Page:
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An algorithm to keep diabetes at bay

Eat slowly, avoid carbs late in the night and increase protein intake, says Dr Mechanick

Published: 21st March 2018 11:49 PM  |   Last Updated: 23rd March 2018 07:07 AM   |  A+A-

Express News Service

HYDERABAD: With 72 million people in India suffering from diabetes (Source: International Diabetes Federation), it does not come as a surprise that India has earned the moniker ‘Diabetes Capital of the World’. This high rate of prevalence has pushed doctors and nutritionists to work on an overdrive to control this lifestyle disease that has no magic cure.

However, the expression of the disease in India is not similar to other countries. Due to the vast differences among dietary habits in India, researchers have found that there is no one-size-fit-all diet chart for India to control diabetes. This is where the concept of transcultural diabetes nutrition algorithm (tDNA) comes in.

tDNA is an algorithm to provide solutions for diabetes control based on dietary habits and cultures of different groups of people.  Dr Jeffrey Mechanick, Medical Director of Marie-Josee and Henry R Kravis Center for Cardiovascular Health at Mount Sinai Heart in New York, US, has been working on tDNA for years now. He also serves as a Director of Metabolic Support in the Division of Endocrinology, Diabetes and Bone Disease at Icahn School of Medicine at Mount Sinai.

Explaining the need of the algorithm, Dr Mechanick says: “There are several drivers for diabetes, which include stress, genetics and lack of exercise. But the main reasons behind the rapid rise of this disease in India are high intake of carbohydrates as compared to proteins, and increased consumption of fast food. Indians also need to keep track of food items with high glycemic index. This is the only healthy way we can arrest the onset of diabetes.”

Stating that diabetes control needs to be customised for various geographical locations in India, Dr Mechanick says: “To build our algorithm, we have divided India into north, south, west, central, east and north-east zones. The dietary habits are different in all these regions and we provide solutions keeping the differences in our mind.”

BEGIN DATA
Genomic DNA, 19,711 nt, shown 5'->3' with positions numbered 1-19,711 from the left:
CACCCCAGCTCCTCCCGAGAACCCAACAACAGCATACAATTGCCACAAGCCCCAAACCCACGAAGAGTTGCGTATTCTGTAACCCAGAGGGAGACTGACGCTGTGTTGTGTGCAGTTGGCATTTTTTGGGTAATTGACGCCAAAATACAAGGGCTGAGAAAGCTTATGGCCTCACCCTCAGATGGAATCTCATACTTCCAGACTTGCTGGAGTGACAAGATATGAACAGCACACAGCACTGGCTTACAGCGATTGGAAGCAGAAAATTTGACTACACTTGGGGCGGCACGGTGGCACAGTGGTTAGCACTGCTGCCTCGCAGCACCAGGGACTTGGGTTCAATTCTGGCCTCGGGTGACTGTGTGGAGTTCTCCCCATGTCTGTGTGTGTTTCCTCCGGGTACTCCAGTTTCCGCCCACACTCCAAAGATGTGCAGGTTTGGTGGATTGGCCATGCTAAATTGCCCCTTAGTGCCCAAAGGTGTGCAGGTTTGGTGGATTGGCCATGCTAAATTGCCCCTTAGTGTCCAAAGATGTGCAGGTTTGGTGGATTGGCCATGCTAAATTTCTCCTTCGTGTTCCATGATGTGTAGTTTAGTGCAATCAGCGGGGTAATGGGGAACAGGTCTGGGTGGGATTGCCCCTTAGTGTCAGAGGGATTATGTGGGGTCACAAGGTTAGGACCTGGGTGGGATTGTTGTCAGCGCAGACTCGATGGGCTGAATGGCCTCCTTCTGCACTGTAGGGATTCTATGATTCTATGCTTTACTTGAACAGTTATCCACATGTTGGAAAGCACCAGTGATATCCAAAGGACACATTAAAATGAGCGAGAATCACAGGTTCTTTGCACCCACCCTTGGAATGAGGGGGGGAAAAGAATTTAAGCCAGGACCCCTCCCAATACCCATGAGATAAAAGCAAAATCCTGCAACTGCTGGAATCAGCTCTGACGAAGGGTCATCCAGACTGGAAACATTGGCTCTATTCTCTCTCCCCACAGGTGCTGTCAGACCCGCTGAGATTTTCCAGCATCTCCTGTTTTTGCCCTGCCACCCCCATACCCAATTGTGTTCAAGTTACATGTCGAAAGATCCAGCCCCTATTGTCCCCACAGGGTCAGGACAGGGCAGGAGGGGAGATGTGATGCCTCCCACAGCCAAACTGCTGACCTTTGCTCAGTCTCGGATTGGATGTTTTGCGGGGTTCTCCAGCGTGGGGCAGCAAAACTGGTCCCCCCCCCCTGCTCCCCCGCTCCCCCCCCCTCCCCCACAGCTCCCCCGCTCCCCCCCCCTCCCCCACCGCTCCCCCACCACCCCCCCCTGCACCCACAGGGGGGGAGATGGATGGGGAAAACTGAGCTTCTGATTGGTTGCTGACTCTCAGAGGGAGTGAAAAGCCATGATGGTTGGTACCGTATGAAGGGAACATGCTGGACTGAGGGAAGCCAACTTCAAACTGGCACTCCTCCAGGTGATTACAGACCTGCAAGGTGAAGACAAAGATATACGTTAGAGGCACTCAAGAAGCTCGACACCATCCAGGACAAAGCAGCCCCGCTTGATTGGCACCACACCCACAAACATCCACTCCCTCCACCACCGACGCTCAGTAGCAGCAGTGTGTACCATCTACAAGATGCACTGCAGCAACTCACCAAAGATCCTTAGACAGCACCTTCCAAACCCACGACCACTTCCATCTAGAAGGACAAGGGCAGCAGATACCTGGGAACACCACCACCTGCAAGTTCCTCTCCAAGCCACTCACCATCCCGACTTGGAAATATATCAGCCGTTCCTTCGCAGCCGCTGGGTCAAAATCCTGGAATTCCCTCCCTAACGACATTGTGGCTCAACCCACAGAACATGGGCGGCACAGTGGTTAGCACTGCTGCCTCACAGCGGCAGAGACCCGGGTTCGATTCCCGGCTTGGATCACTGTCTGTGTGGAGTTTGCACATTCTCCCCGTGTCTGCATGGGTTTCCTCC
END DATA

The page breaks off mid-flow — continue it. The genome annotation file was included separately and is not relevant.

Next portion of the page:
Illustrating one of the peculiar expressions of diabetes in India, Dr Shashank Joshi, who is a diabetologist and a Padma Shri awardee, gave the example of what doctors call ‘Kerala Diabetes’. “This is a kind of diabetes found among the lower income groups in Kerala. Their carbohydrate intake is very high because they consume a lot of cassava, but their protein intake is low. Cassava generally gets detoxified in the liver by protein, but this does not happen in their case because of the low levels of protein in the body. This leads to calcium build-up in the pancreas, leading to diabetes.”

So is there really no cure for this disease right now? Dr Mechanick answers: “There are a few doctors who do advocate bariatric surgery to cure diabetes, but the efficacy of this method is yet to be proven. Also, remissions are high in such cases. Thus, the only ways to deal with diabetes is to prevent and control it by adopting a few lifestyle changes. Eat your food slowly, avoid consumption of calories late in the night, avoid highly processed carbohydrates and exercise regularly.”

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